East Africa is home to the most amazing safari adventures. Whether it’s your first time on safari or you’re a seasoned pro, this guide will help you decide on the best safari trip. Kenya or Uganda? You decide…
As you would expect, our safaris in Kenya and Uganda were amongst the main highlights of our trip to Africa; what surprised us though was just how different they were to one another. Though the animals were relatively similar, there were some fairly significant differences between our two experiences.
How might you decide on the best safari for you?
Read on to learn more about the differences as we saw them…
In Kenya we booked with Safe Ride Tours and Safaris on their ‘3 day Masai Mara Camping Safari’ at a total cost of USD360 per person. By comparison, in Uganda we signed up for the ‘3 day Murchison Big 5 Safari’ through Red Chilli Hideaway at a cost of USD380 each.
The Kenyan tour was slightly cheaper and included food so beat Uganda out by a nose in that regard.
In Kenya, we travelled in a converted Toyota Land Cruiser (which had pretty comfortable seats) whereas in Uganda we were in a converted van (with noticeably less comfortable seats). Each had a roof that raised up and windows that slid open to allow safari-goers to get their perfect photographs; whilst the Kenyan 4WD was more comfortable to sit down in, the van in Uganda was at a slightly better height for standing up in. Regardless, try to get a seat in the middle or towards the back if possible to position yourself well to stand up – we were in the front of the main cab and found ourselves leaning back quite a lot to stand in the opening.
If we had to pick the better transport option, the Land Cruiser in Kenya would by our preference, simply because you’ll spend so much time sitting down so comfort is fairly important.
Kenya – 2 nights accommodation in a permanent double tent with ensuite and power (between certain hours under generator).
Uganda – 2 nights in a permanent twin tent (unpowered, bathroom blocks within close walking distance) + 1 free night each in a 4 bed dorm.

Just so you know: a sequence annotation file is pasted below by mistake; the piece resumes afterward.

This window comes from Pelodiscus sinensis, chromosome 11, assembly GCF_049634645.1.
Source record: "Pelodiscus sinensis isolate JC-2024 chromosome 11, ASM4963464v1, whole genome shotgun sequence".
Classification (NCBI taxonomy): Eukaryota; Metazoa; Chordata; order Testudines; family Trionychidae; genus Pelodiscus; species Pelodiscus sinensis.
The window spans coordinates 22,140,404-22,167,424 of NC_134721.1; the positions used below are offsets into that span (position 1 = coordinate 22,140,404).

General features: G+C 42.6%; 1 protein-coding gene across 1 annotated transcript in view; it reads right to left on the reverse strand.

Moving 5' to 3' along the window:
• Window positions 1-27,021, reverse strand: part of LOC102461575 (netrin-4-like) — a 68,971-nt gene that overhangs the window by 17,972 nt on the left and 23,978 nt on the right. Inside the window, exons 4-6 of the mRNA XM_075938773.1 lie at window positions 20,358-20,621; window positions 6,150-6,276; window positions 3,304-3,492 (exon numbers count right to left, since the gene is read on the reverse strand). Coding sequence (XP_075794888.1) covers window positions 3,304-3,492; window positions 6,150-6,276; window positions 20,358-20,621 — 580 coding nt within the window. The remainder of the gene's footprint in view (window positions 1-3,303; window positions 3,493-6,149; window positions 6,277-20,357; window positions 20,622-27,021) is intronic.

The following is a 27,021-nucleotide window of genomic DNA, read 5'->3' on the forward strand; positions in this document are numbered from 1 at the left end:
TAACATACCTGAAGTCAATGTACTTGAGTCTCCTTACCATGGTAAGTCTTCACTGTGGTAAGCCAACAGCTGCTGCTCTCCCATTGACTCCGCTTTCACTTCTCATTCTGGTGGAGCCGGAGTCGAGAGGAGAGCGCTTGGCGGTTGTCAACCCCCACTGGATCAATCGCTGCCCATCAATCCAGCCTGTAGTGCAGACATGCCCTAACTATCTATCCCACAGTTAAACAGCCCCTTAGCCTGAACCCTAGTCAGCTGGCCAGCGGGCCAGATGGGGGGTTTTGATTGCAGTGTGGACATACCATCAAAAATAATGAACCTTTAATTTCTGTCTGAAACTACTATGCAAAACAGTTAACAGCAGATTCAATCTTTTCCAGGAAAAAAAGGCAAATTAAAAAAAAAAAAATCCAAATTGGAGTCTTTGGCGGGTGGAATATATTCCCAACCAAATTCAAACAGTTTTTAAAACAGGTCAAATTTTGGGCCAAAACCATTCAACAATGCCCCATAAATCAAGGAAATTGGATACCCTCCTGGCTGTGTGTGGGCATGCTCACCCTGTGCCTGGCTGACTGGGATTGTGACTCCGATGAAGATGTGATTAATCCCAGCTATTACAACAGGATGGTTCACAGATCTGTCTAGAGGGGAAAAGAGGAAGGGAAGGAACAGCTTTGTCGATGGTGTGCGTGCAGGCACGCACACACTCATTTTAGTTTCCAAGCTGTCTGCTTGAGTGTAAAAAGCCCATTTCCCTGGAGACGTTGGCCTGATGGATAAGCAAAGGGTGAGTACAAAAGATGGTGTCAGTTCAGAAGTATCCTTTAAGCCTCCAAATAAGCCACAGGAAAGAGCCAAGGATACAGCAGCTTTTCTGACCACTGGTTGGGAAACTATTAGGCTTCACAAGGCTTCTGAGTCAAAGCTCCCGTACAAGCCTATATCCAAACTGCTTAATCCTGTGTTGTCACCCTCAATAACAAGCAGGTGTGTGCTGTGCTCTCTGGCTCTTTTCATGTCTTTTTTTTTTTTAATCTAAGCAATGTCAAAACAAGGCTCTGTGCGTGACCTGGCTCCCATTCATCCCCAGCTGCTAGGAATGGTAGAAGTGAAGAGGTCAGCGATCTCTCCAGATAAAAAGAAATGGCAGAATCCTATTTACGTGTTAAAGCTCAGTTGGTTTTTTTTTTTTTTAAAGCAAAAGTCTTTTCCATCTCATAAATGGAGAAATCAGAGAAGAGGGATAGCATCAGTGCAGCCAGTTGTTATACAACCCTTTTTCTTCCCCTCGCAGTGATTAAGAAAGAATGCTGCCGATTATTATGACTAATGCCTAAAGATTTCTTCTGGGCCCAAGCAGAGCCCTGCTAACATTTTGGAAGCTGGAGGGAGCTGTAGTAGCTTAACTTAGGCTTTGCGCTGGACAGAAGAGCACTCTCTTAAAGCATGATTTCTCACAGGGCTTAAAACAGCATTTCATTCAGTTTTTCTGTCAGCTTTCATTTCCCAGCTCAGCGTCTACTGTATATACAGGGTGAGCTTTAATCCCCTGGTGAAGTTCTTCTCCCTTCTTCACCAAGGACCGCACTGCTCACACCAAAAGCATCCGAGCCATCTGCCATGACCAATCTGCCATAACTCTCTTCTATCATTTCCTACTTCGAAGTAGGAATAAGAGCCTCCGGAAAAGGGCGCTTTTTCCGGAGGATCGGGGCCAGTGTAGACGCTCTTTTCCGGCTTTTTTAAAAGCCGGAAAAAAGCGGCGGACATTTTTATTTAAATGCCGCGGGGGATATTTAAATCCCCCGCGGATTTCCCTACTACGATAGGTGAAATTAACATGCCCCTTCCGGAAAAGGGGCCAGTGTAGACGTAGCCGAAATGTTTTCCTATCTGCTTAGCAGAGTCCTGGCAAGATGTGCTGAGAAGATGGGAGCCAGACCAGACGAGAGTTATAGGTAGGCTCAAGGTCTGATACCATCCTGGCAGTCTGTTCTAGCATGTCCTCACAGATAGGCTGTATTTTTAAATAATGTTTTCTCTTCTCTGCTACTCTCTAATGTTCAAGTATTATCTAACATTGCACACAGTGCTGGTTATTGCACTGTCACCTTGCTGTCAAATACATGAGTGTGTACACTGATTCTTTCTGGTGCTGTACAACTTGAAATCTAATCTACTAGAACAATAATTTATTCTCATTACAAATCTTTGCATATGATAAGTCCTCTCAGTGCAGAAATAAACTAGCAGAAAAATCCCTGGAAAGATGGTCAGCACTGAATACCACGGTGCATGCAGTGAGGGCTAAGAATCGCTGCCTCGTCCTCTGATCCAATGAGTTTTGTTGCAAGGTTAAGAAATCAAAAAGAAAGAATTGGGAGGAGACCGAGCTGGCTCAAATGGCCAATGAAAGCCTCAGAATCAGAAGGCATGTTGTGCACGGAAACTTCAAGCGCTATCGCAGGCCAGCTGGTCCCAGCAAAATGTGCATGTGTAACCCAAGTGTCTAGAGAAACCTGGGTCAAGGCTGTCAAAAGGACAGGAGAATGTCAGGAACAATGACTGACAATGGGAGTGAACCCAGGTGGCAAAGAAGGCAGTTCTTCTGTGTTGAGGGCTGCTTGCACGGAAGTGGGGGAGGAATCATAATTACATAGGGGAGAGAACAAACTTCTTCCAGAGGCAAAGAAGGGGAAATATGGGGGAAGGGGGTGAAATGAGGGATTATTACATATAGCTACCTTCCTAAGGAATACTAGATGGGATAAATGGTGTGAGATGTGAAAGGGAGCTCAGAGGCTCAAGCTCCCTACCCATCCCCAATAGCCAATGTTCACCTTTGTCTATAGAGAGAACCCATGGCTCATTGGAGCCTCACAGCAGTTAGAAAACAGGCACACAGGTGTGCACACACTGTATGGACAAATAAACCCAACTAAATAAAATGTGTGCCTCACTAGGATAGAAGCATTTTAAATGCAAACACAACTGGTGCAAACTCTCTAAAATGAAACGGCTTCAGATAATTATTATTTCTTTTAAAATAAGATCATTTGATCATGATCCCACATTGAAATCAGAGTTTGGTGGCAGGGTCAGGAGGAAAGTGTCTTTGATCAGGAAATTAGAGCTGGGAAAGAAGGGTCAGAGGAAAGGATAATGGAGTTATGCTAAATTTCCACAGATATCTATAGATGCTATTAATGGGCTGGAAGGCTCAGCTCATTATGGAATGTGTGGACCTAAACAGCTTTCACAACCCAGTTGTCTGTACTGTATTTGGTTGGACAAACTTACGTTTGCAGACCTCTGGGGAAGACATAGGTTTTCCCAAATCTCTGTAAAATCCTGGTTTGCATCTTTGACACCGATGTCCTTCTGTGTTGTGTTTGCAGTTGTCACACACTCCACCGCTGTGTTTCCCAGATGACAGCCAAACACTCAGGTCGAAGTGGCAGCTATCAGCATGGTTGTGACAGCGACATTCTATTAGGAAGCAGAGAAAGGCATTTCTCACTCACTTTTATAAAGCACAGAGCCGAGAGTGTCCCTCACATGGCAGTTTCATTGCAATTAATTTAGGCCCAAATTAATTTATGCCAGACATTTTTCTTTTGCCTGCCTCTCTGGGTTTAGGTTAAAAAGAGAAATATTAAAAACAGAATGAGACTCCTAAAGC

Let’s call this a tie as Uganda offer an extra night but Kenya had an ensuite and power in the tent.
Included in Kenya (breakfast and packed lunch was great, normal lunch and dinner pretty average). It was an additional cost in Uganda but tasty.
Winner = Kenya for value for money, Uganda for quality/choice.
Kenya – Sundowner game drive, full day game drive and sunrise game drive (+ optional Masai village tour for USD20 per person). Uganda – Walk to Murchison Falls, morning game drive, afternoon Nile river cruise, rhino sanctuary visit. We paid more to join the tour that went to the rhino sanctuary but knowing what we know now (and having talked to other people), we would recommend going on the cheaper tour that includes a final morning game drive instead.
If your main aim is to see as many animals as possible then Kenya would win because of the extra time spent on game drives. If you’re after variety, then Uganda offers more – both the game drive and river safari in Uganda were awesome, though the walk to the falls and rhino sanctuary didn’t compare as well in our opinion.
Quality of Game Viewing/Drive
The most important part of any safari comparison, because, after all, you’re on safari to see animals! We were most surprised to find such a variation between the two game drives and although both experiences were amazing, it is worth understanding how they vary.
Masai Mara stretches out as far as the eye can see (and beyond). On our full day game drive, we covered a significant area of the park but it still felt like we barely made a dent. At one point, in the heat of the day, we drove for a good half hour through the long grass without seeing any animals, whilst at other times, we saw relatively well-sized herds.